The president's $447 billion plan for tax incentives and infrastructure spending to create new jobs would be paid for by adjusting the tax rates of wealthy Americans, such as hedge funds managers and corporate jet owners, laying the burden of continued economic recovery at the feet of those who've seen its only benefits over the last two years.

That's according to Office of Budget Management Director Jack Lew, who told reporters at the White House briefing room on Monday that several of President Barack Obama's previous budgetary proposals could be combined to pay for the plan.

The proposals would set tighter limits on individual deductions for single earners making over $200,000 a year and families with combined incomes over $250,000 a year, drawing their exempt income down from 35 percent to 28 percent.

It would also adjust how hedge fund managers' incomes are taxed and eliminate tax deductions for corporate aircraft. Additionally, all subsidies for the oil and gas industries would be eliminated.

Director Lew said these adjustments would add up to $467 billion over the next decade, covering the jobs bill and wiping an additional $20 billion off the nation's deficit.

The proposals are not new: President Obama has sought to make these changes in his past two budget requests, and in the Affordable Care Act. They have been repeatedly blocked by Republicans in Congress, who claim that raising tax rates on wealthy Americans would deter them from creating jobs.

However, in this case, President Obama's proposals are largely made up of Republican ideas such as tax credits for small businesses that hire new workers. It remains unclear how Republicans will be able to use their ostensibly pro-jobs argument to resist their own proposals for creating jobs.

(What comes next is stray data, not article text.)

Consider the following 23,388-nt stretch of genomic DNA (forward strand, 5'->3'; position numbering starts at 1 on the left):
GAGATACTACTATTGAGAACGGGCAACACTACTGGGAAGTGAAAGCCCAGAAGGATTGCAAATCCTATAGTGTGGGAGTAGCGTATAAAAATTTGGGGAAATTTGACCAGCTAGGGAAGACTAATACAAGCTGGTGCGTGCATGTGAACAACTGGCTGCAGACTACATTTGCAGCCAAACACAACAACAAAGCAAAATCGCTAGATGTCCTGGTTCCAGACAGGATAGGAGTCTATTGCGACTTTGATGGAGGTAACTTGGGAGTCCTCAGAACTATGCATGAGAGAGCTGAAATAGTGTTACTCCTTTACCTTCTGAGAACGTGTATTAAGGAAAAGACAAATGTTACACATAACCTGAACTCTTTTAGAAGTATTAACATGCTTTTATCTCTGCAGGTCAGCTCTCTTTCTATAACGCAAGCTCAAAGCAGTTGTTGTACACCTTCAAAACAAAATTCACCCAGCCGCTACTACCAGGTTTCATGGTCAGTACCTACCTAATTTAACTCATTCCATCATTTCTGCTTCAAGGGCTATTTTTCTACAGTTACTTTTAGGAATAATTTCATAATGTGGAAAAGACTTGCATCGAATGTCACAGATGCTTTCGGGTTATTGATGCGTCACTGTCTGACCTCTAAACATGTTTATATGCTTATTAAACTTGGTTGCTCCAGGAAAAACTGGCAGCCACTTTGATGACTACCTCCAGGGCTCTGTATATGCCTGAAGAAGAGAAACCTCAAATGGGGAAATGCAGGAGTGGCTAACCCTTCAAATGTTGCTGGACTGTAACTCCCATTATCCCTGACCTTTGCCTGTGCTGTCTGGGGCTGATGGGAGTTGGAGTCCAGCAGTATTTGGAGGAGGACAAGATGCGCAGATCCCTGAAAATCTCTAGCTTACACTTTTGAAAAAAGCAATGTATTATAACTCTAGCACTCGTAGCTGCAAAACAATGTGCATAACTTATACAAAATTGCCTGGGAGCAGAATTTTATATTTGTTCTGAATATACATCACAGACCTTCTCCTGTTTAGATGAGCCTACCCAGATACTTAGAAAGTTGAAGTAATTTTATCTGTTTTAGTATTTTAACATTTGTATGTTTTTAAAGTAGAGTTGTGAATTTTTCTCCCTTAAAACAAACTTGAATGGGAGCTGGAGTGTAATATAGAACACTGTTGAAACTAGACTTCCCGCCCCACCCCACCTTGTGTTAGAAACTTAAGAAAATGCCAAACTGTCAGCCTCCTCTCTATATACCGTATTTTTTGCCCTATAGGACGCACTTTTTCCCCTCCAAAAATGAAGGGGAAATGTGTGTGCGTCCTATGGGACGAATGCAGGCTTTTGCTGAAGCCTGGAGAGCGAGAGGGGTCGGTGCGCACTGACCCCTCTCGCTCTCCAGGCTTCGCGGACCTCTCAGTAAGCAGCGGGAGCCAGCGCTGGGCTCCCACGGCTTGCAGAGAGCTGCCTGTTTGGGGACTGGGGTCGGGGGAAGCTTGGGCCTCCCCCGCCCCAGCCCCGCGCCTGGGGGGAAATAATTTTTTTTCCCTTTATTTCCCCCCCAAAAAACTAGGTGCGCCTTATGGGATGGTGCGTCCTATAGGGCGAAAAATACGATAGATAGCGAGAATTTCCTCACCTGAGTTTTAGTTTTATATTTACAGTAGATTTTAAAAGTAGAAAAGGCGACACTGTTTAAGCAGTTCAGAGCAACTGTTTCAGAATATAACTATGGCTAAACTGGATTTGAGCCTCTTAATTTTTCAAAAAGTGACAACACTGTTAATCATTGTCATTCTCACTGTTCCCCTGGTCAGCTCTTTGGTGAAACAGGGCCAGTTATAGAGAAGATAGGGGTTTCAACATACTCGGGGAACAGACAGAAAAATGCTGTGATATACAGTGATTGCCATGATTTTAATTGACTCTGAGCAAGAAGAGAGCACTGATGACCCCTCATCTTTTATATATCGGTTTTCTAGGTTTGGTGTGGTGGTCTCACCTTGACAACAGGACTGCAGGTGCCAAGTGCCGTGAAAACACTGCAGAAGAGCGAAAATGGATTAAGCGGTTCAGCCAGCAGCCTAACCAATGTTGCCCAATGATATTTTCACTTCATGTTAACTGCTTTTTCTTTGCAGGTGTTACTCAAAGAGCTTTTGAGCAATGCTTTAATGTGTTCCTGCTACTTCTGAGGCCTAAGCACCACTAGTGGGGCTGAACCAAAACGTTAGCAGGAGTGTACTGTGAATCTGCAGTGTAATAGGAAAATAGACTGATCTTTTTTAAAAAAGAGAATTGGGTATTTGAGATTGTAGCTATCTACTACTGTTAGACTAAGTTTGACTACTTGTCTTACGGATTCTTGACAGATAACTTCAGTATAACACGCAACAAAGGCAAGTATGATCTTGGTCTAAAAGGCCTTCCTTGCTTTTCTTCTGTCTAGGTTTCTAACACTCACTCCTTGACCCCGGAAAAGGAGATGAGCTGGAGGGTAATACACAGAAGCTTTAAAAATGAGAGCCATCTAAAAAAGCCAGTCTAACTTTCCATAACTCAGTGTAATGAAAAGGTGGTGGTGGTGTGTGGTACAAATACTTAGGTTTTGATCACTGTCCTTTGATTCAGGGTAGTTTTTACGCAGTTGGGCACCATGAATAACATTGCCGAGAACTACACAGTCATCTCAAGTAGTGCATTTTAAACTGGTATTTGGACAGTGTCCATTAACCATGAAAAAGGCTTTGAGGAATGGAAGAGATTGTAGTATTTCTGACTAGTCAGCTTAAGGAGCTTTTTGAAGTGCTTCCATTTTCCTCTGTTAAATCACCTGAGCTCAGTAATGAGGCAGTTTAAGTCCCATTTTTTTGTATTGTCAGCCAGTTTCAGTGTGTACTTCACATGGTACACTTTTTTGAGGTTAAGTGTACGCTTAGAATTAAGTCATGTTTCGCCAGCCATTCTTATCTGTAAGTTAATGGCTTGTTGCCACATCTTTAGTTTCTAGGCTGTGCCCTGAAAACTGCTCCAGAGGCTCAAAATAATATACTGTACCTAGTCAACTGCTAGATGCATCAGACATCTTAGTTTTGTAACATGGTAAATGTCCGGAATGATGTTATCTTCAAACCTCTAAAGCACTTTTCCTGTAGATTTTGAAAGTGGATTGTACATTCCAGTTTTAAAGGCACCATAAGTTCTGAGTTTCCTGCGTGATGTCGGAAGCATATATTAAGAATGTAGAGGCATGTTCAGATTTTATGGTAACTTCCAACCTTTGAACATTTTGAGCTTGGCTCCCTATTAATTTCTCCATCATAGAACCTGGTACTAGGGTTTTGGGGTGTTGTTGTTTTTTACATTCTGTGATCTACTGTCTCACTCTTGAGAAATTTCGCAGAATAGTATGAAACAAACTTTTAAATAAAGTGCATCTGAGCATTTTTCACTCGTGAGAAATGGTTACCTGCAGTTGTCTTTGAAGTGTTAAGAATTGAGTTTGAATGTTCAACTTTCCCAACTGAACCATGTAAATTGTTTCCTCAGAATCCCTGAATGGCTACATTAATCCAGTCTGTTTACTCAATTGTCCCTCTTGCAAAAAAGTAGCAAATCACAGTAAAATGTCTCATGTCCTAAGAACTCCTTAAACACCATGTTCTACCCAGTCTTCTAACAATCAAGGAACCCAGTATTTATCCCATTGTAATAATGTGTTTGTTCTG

What is clear is that President Obama's jobs proposals will face stiff Republican opposition in Congress thanks to the path the administration has chosen to secure funding, giving more rhetorical fire to those who say it is intended to support his reelection efforts as much as it is meant to boost the economy.

Still, it leaves the president in a politically strong position, as even the majority of Republican voters support raising the top-tier tax rates, which have been at historic lows since President George W. Bush's first term.

Obama is also backed up by economic reality: As the president noted in his speech last week, corporate profits have indeed come "roaring back," up 29 percent just from 2009-2010, yet hiring has not risen in tandem.

Recent polling shows an increased appetite for tax fairness among the American public, with a large majority agreeing that wealthy Americans should pay more to ensure the nation's economic stability.

When the historic-low tax rates were extended for two more years in 2010 after a political battle that saw Republicans threaten to raise taxes on the poor and middle class, the president promised to make taxing the wealthy part of his reelection campaign.

While it does not directly touch upon the Bush tax cuts, the president's jobs bill seems to be a clear step in this direction.